Innovation : Selling to the Value Driven Buyer
Robert B. Tucker is president of The Innovation Resource, and an internationally recognized leader in the field of innovation. Formerly an adjunct professor at the University of California, Los Angeles, Tucker has been studying innovators and innovative companies since l981.
His pioneering research in interviewing over 50 leading innovators was published in the book "Winning the Innovation Game" in l986. Since then, he has continued to publish widely on the subject, including his international bestseller, "Managing the Future: 10 Driving Forces of Change for the New Century", which has been translated into 13 languages.
Contact Robert at firstname.lastname@example.org
Excerpted from the book Customer Service for the New Millennium by Robert B. Tucker, ( Career Press 1997 ). Tucker is one of the USA's top innovation experts and a leading sales and management speaker. Details at www.innovationresource.com.
Your customers are demanding more, yet looking for ways to pay less. You're facing new and hungrier competitors. You're being challenged as never before to differentiate your firm's products in a "commodity" market. And you're not alone.
A seismic shakeup-a revolution-is altering the relationship between buyers and sellers. Many sales people assume lowering prices is the only solution. But what buyers are actually looking for is better value, better solutions to their problems, rather than doing business with the low-cost provider. While your prices must be competitive, smart companies are focusing more keenly than ever on their value-added services to win and keep customers. Use these proven strategies to differentiate your selling efforts no matter what you sell.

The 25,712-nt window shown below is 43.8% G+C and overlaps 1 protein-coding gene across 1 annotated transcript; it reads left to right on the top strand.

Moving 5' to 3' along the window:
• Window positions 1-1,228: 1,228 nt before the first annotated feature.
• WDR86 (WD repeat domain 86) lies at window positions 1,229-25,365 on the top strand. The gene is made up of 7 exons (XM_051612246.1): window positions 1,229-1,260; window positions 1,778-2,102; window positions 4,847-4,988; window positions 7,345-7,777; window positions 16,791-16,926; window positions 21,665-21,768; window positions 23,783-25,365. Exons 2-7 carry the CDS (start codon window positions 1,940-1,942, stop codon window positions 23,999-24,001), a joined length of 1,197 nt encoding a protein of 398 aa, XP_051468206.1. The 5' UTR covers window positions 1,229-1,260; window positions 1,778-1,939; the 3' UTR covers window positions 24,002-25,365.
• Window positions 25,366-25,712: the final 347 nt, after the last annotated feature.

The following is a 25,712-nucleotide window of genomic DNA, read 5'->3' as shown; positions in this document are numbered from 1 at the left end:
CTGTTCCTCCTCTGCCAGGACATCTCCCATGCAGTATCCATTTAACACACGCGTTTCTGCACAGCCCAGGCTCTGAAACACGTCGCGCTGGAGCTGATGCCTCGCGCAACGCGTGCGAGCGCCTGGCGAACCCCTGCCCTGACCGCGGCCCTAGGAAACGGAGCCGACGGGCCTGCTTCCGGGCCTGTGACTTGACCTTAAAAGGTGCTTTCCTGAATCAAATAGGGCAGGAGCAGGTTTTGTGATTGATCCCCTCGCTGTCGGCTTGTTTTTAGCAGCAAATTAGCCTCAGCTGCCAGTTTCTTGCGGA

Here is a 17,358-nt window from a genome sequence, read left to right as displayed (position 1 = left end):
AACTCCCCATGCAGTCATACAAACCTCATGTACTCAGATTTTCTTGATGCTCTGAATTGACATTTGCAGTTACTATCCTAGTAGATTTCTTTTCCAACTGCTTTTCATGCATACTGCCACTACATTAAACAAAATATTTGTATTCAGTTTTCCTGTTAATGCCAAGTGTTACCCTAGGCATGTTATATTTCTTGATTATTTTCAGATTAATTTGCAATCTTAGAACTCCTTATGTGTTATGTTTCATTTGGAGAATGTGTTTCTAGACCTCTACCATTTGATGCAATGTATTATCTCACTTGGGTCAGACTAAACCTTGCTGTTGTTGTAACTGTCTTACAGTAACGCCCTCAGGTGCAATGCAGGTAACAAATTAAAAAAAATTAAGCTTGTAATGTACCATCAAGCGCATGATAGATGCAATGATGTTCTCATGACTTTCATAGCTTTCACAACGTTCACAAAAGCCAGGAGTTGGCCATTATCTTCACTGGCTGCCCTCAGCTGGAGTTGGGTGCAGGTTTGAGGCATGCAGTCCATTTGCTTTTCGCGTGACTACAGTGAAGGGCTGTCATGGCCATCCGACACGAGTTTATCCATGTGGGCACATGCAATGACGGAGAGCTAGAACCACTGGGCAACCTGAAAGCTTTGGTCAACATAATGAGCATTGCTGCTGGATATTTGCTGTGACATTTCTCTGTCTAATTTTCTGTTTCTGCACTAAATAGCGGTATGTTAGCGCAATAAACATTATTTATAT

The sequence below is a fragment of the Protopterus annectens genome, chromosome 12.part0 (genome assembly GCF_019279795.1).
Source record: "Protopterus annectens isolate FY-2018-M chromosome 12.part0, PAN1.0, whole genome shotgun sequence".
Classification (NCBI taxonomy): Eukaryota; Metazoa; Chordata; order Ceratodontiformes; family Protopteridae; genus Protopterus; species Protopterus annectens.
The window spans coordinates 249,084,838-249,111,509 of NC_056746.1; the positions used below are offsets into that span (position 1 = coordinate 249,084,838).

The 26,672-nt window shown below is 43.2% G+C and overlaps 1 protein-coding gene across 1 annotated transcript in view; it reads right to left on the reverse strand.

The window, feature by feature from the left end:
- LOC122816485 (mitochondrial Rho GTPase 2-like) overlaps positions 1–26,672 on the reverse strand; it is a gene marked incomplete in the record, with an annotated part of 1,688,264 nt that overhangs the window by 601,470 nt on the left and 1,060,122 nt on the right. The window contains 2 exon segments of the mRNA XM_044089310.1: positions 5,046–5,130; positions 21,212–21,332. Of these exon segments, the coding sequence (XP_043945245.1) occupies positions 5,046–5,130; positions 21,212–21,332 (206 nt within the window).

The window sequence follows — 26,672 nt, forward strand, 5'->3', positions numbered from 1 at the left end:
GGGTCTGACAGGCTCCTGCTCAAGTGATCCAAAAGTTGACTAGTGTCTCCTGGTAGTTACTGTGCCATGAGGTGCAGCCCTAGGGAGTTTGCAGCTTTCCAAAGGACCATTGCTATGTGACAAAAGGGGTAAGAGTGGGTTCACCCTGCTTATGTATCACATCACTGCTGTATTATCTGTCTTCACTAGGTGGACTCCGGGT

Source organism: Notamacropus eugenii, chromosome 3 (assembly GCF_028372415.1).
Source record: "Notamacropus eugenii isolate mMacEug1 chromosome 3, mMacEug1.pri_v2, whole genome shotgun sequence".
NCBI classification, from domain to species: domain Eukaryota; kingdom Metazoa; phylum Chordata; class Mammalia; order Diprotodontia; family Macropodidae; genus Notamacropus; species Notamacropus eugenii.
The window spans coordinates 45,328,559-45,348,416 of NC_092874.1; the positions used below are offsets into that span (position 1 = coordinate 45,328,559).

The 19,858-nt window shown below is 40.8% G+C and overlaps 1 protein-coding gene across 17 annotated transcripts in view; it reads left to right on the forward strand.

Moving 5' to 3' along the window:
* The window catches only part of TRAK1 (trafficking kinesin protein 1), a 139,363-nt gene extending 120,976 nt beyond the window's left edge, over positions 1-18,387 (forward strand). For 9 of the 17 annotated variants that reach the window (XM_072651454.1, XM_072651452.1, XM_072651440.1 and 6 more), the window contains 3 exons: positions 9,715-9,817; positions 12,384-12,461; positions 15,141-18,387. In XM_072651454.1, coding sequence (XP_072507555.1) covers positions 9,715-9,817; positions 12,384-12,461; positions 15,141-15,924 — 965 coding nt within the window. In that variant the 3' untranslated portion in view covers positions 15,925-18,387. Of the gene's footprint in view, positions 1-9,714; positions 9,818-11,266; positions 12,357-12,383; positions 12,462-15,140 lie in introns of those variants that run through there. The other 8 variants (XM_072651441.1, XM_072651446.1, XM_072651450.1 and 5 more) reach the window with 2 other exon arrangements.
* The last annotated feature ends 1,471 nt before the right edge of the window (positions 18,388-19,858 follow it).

Take on the Customer's Problem
Powerful things begin to happen when you go beyond merely trying to sell your products or services and become the customer's consultant, problem-solver, coach, cheerleader and partner.
Example: Don Tyson, of Tyson Foods, first sold the idea of Chicken McNuggets to McDonalds by thinking about how adding chicken to their menu, would improve their bottom line. He studied each potential objection McDonalds could have with the McNuggets such as: product development, manufacturing, shipping and delivery. He solved each potential problem before approaching McDonalds. Tyson Foods is now the sole supplier of Chicken McNuggets and is the supplier of poultry products to 88 of the top 100 restaurant chains in the nation. Value Challenge: What key problems do your customers face in succeeding in their work, and how can you help solve those problems ?